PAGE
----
Last week, every footballer in England and Wales received an email warning them about a painkiller that, until now, they might never have realised could put them at risk. The warning came from the Professional Footballers’ Association and, to put it into context, the drug in question, tramadol, is described as “evil” by one of the players who has found out the hard way how dangerous it can be.
“The concern we have is there is an explicit acknowledgement that it is an addictive substance,” says Ben Wright, the PFA’s director of external affairs. “It’s habit-forming, it’s an opiate and it’s often referred to as being in the same family as heroin. It can sound like an extreme comparison, but it is fairly well accepted.”
Tramadol is a strong, prescription-only painkiller that has been cited by Chris Kirkland, the former Liverpool and England international goalkeeper, as the source of an addiction that came close to destroying him. On January 1, the World Anti-Doping Agency (WADA) will add tramadol to its prohibited list and, from that point onwards, anybody caught with it in their system will face a lengthy ban. That, however, is causing concerns among the football authorities when there is considerable evidence that an indeterminable number of players are either using it, or reliant upon it, as a perfectly legal part of their routine.
“Somebody is going to get caught,” says Kirkland. “I’m glad this ban is happening because it’s a dangerous, dangerous drug. But you’re not going to eradicate it and somebody will fail a test, it’s inevitable. It’s going to be extremely tough for a lot of players because there will be many who rely on it.”
The Athletic has spent weeks looking at the scale of tramadol use within the sport and, though the secrecy around its use makes it difficult to establish all the facts, there are several key issues our investigation has highlighted: WADA has delayed the ban to take into account the addictiveness of tramadol and give users more time to wean themselves off it. There is a strong possibility that some, or many, users are taking it in secret, without their clubs’ knowledge. Players who have become dependent talk about it wrecking their lives. Footballers buying supplies off the internet as “pain pills” without knowing the dangers or that it will soon be banned.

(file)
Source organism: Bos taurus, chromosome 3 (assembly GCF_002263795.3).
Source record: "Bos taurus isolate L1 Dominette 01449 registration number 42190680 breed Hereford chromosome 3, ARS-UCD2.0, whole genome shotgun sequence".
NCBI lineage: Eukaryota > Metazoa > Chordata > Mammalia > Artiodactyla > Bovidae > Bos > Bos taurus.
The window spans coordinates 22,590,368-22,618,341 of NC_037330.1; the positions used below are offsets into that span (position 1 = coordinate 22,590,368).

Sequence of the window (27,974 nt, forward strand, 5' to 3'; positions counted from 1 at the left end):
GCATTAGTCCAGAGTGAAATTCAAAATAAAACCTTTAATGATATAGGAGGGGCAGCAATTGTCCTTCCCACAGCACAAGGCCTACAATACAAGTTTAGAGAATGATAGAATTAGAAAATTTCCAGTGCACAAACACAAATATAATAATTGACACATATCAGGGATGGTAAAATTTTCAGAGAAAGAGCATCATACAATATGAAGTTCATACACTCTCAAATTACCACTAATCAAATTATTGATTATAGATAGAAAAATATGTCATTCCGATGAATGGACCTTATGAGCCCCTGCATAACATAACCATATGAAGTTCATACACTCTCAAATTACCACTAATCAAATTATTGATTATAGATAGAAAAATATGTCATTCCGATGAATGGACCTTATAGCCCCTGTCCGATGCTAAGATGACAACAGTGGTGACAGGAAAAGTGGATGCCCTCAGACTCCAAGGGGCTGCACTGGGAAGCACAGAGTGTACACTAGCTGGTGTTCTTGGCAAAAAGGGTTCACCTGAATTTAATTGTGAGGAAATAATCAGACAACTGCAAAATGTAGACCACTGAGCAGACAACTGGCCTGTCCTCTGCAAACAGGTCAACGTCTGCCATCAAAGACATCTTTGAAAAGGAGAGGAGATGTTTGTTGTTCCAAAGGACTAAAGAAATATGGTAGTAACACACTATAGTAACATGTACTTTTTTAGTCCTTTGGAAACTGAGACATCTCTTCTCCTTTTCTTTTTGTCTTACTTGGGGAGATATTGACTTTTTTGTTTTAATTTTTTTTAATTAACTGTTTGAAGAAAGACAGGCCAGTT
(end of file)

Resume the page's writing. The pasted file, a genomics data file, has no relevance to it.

This is why the PFA, as the players’ union, has taken the unusual step of emailing its members, including 5,000 current footballers, to highlight the risks and make it clear there is a deadline approaching, beyond which there will be serious consequences. The Football Association, the Premier League, the English Football League and the Women’s Super League are acutely aware of the risks as there is considerable evidence that an indeterminable number of players are either using it, or reliant upon it, as a perfectly legal part of their routine.
“Ultimately, if you fail a test, you risk a significant ban,” says Wright. “From our understanding, the risk is a two to four-year ban.”
Cresswell spiraled into addiction issues involving sleeping pills and alcohol and was admitted into the Sporting Chance clinic, the rehabilitation center set up by former England defender Tony Adams, before managing to turn his life around. Ryan Cresswell became addicted to Tramadol (Pete Norton/Getty Images)
“Tramadol is strong stuff,” he says. “Have I had it? Yeah. Did it knock me sick? Yeah. Would I attempt to train on tramadol? No. I wouldn’t attempt to get behind the wheel of a car on tramadol. If you’re playing football… I’m not being funny, but you can’t. It knocks you off your feet.”
“April 17, 2022, was the last time I took tramadol. The next 10 days were horrendous. I was crammed up in a room, I was feeling sick, I was vomiting, I couldn’t eat anything, I was having hallucinations. I’d got to the point where I didn’t want to put another tablet in my mouth. I got through it, but it wasn’t pleasant at all and I wouldn’t wish it on anyone.”